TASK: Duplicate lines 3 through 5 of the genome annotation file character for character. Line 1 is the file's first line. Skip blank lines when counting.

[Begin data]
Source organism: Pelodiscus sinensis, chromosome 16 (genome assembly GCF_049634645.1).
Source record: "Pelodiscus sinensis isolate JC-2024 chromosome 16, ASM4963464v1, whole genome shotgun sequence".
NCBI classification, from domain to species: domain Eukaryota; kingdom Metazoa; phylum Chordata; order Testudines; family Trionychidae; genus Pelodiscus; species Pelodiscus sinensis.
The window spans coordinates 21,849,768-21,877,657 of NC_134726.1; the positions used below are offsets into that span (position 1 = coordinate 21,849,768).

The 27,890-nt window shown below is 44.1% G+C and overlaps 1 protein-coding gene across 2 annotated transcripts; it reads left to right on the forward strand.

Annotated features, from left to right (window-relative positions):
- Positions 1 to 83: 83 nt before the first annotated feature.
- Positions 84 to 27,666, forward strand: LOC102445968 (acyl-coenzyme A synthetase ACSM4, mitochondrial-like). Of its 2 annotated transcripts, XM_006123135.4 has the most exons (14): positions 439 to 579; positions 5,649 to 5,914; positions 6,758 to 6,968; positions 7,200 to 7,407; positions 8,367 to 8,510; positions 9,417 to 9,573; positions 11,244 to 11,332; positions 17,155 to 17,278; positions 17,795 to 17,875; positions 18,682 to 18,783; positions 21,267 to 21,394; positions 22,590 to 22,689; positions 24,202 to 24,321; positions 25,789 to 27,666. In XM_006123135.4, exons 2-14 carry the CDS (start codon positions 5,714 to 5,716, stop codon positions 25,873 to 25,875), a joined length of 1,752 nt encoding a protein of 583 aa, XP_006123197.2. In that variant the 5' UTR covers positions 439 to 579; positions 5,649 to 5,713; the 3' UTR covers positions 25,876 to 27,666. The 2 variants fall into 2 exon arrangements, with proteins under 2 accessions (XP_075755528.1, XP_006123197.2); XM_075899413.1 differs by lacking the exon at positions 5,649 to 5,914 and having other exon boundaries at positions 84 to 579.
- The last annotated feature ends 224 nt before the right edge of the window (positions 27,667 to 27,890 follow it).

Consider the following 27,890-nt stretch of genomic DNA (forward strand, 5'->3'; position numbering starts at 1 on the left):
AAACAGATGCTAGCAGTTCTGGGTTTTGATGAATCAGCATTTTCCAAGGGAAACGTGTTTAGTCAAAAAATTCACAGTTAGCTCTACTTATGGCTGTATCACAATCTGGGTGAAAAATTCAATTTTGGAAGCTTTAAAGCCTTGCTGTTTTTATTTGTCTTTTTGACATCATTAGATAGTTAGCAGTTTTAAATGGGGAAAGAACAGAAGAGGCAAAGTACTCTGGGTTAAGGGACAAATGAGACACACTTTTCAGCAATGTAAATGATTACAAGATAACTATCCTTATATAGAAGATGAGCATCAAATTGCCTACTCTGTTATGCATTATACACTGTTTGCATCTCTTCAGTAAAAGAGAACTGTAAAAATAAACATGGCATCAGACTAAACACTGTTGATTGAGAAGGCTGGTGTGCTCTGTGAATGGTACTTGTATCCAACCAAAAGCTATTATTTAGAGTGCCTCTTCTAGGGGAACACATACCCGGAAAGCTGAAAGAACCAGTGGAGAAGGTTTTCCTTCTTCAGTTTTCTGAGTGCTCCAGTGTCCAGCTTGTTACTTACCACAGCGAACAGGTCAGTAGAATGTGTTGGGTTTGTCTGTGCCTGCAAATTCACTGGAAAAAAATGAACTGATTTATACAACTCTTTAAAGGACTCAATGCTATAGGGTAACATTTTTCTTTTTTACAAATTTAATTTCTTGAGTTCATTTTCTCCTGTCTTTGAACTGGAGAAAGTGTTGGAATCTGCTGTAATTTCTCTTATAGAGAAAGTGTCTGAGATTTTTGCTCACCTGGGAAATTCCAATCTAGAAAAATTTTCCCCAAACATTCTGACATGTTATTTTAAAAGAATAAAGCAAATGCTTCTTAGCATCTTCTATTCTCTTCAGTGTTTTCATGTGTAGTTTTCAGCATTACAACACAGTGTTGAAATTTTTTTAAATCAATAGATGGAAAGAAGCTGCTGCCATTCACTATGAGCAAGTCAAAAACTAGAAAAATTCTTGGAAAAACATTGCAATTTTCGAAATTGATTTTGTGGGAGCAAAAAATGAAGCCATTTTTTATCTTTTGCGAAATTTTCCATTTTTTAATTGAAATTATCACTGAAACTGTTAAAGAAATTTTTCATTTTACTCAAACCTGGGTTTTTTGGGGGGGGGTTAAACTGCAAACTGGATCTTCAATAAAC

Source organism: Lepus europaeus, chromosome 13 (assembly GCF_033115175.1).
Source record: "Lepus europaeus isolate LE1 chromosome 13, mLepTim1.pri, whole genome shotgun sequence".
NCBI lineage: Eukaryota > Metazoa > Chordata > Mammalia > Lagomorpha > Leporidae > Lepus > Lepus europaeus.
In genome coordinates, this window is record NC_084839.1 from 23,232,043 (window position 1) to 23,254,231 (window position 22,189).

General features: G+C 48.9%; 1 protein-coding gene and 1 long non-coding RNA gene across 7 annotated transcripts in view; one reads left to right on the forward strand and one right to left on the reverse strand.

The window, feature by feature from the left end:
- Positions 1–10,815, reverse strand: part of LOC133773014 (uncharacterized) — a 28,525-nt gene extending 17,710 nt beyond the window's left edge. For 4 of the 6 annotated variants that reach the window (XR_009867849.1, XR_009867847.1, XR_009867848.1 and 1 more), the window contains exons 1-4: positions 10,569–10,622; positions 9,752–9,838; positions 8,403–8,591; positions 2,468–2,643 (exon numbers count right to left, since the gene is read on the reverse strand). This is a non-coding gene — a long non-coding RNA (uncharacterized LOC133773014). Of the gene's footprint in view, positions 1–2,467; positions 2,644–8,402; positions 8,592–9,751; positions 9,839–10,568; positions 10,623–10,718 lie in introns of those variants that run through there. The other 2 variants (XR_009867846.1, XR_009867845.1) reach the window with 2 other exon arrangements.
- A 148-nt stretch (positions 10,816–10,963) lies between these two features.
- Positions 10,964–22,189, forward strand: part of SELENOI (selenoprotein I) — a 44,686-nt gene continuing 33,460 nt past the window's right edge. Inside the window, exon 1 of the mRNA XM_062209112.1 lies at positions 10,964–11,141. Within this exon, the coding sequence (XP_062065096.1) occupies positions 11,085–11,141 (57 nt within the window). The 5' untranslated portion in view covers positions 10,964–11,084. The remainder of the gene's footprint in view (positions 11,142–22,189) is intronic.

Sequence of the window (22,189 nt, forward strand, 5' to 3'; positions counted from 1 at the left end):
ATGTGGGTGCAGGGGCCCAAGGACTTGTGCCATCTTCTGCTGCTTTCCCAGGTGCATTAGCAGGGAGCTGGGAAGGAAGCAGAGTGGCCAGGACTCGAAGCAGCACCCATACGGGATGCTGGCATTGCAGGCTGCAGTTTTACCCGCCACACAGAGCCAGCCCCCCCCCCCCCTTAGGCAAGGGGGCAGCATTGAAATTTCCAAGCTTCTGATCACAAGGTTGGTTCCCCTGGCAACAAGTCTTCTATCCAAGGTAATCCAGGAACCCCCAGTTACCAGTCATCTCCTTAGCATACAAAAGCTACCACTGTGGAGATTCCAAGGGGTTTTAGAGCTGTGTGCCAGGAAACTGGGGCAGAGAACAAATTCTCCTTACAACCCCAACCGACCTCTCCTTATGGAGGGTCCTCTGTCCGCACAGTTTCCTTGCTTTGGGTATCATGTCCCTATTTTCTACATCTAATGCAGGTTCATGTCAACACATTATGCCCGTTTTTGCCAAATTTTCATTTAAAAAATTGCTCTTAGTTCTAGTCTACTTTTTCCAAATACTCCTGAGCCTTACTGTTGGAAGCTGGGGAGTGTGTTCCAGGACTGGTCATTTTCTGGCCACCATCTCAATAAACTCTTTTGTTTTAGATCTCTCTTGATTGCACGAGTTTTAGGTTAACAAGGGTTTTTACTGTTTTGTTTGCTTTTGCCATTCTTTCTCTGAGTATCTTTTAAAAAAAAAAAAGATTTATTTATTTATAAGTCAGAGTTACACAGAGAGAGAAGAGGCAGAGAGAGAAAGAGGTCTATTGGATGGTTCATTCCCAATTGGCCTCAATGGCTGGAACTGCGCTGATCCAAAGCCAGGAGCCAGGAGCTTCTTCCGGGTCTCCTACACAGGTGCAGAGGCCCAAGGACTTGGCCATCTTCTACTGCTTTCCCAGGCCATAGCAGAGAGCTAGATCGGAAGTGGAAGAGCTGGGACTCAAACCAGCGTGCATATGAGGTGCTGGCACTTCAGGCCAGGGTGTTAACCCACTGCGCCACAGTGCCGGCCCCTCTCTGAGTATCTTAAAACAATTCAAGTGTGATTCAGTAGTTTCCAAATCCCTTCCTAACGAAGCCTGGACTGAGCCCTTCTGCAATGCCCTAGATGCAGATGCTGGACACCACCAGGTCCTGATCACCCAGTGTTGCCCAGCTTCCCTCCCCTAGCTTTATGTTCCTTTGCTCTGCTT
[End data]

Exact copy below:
NCBI classification, from domain to species: domain Eukaryota; kingdom Metazoa; phylum Chordata; order Testudines; family Trionychidae; genus Pelodiscus; species Pelodiscus sinensis.
The window spans coordinates 21,849,768-21,877,657 of NC_134726.1; the positions used below are offsets into that span (position 1 = coordinate 21,849,768).

The 27,890-nt window shown below is 44.1% G+C and overlaps 1 protein-coding gene across 2 annotated transcripts; it reads left to right on the forward strand.